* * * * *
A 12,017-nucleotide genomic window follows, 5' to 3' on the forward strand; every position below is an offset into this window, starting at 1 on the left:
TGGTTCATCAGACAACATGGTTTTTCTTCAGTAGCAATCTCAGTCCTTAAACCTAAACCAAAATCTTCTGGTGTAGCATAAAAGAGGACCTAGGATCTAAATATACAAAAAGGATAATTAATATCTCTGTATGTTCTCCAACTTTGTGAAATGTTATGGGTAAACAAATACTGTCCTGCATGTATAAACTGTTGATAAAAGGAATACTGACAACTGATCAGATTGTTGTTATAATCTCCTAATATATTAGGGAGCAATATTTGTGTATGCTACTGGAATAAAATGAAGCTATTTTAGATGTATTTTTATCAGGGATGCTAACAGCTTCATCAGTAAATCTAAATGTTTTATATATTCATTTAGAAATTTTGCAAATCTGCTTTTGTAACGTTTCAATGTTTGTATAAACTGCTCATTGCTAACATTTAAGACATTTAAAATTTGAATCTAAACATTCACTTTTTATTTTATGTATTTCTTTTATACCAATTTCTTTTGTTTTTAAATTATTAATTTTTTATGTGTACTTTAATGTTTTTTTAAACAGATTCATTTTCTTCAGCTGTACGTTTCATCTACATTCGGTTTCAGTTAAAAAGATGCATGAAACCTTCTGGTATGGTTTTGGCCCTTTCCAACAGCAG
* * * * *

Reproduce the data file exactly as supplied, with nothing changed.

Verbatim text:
A 12,017-nucleotide genomic window follows, 5' to 3' on the forward strand; every position below is an offset into this window, starting at 1 on the left:
TGGTTCATCAGACAACATGGTTTTTCTTCAGTAGCAATCTCAGTCCTTAAACCTAAACCAAAATCTTCTGGTGTAGCATAAAAGAGGACCTAGGATCTAAATATACAAAAAGGATAATTAATATCTCTGTATGTTCTCCAACTTTGTGAAATGTTATGGGTAAACAAATACTGTCCTGCATGTATAAACTGTTGATAAAAGGAATACTGACAACTGATCAGATTGTTGTTATAATCTCCTAATATATTAGGGAGCAATATTTGTGTATGCTACTGGAATAAAATGAAGCTATTTTAGATGTATTTTTATCAGGGATGCTAACAGCTTCATCAGTAAATCTAAATGTTTTATATATTCATTTAGAAATTTTGCAAATCTGCTTTTGTAACGTTTCAATGTTTGTATAAACTGCTCATTGCTAACATTTAAGACATTTAAAATTTGAATCTAAACATTCACTTTTTATTTTATGTATTTCTTTTATACCAATTTCTTTTGTTTTTAAATTATTAATTTTTTATGTGTACTTTAATGTTTTTTTAAACAGATTCATTTTCTTCAGCTGTACGTTTCATCTACATTCGGTTTCAGTTAAAAAGATGCATGAAACCTTCTGGTATGGTTTTGGCCCTTTCCAACAGCAG